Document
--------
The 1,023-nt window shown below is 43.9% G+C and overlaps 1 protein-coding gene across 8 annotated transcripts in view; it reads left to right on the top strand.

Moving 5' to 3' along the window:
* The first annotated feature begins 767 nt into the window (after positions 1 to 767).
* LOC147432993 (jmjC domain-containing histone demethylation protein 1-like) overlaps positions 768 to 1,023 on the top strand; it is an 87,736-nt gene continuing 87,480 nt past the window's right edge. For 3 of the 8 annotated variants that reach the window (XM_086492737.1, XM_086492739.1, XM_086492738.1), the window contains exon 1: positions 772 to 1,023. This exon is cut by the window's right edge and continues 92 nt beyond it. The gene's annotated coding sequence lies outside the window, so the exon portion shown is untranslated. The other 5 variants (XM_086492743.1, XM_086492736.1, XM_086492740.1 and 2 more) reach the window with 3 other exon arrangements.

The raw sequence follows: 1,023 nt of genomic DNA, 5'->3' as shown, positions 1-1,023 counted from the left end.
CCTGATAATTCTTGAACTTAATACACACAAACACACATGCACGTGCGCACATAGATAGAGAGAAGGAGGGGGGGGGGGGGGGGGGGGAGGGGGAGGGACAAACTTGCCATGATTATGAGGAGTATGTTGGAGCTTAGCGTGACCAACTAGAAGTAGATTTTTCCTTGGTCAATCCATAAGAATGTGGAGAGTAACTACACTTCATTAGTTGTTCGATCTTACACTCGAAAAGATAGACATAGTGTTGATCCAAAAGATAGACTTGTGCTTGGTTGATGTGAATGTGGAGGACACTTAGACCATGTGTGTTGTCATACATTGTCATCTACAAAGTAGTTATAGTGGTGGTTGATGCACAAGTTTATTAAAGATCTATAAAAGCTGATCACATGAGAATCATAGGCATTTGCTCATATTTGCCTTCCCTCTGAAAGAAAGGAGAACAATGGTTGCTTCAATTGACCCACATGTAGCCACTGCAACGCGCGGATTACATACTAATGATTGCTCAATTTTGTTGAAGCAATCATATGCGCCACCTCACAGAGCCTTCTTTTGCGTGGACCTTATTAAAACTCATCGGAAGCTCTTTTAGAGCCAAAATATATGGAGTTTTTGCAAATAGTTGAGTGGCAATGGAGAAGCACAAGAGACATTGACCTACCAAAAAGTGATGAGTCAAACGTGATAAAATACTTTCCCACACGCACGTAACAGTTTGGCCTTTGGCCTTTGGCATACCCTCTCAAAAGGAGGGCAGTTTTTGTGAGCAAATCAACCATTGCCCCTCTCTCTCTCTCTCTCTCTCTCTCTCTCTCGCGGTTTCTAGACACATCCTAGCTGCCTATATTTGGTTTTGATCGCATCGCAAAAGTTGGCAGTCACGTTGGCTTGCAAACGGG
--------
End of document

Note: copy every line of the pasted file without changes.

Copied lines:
The 1,023-nt window shown below is 43.9% G+C and overlaps 1 protein-coding gene across 8 annotated transcripts in view; it reads left to right on the top strand.

Moving 5' to 3' along the window:
* The first annotated feature begins 767 nt into the window (after positions 1 to 767).
* LOC147432993 (jmjC domain-containing histone demethylation protein 1-like) overlaps positions 768 to 1,023 on the top strand; it is an 87,736-nt gene continuing 87,480 nt past the window's right edge. For 3 of the 8 annotated variants that reach the window (XM_086492737.1, XM_086492739.1, XM_086492738.1), the window contains exon 1: positions 772 to 1,023. This exon is cut by the window's right edge and continues 92 nt beyond it. The gene's annotated coding sequence lies outside the window, so the exon portion shown is untranslated. The other 5 variants (XM_086492743.1, XM_086492736.1, XM_086492740.1 and 2 more) reach the window with 3 other exon arrangements.

The raw sequence follows: 1,023 nt of genomic DNA, 5'->3' as shown, positions 1-1,023 counted from the left end.
CCTGATAATTCTTGAACTTAATACACACAAACACACATGCACGTGCGCACATAGATAGAGAGAAGGAGGGGGGGGGGGGGGGGGGGGAGGGGGAGGGACAAACTTGCCATGATTATGAGGAGTATGTTGGAGCTTAGCGTGACCAACTAGAAGTAGATTTTTCCTTGGTCAATCCATAAGAATGTGGAGAGTAACTACACTTCATTAGTTGTTCGATCTTACACTCGAAAAGATAGACATAGTGTTGATCCAAAAGATAGACTTGTGCTTGGTTGATGTGAATGTGGAGGACACTTAGACCATGTGTGTTGTCATACATTGTCATCTACAAAGTAGTTATAGTGGTGGTTGATGCACAAGTTTATTAAAGATCTATAAAAGCTGATCACATGAGAATCATAGGCATTTGCTCATATTTGCCTTCCCTCTGAAAGAAAGGAGAACAATGGTTGCTTCAATTGACCCACATGTAGCCACTGCAACGCGCGGATTACATACTAATGATTGCTCAATTTTGTTGAAGCAATCATATGCGCCACCTCACAGAGCCTTCTTTTGCGTGGACCTTATTAAAACTCATCGGAAGCTCTTTTAGAGCCAAAATATATGGAGTTTTTGCAAATAGTTGAGTGGCAATGGAGAAGCACAAGAGACATTGACCTACCAAAAAGTGATGAGTCAAACGTGATAAAATACTTTCCCACACGCACGTAACAGTTTGGCCTTTGGCCTTTGGCATACCCTCTCAAAAGGAGGGCAGTTTTTGTGAGCAAATCAACCATTGCCCCTCTCTCTCTCTCTCTCTCTCTCTCTCTCTCGCGGTTTCTAGACACATCCTAGCTGCCTATATTTGGTTTTGATCGCATCGCAAAAGTTGGCAGTCACGTTGGCTTGCAAACGGG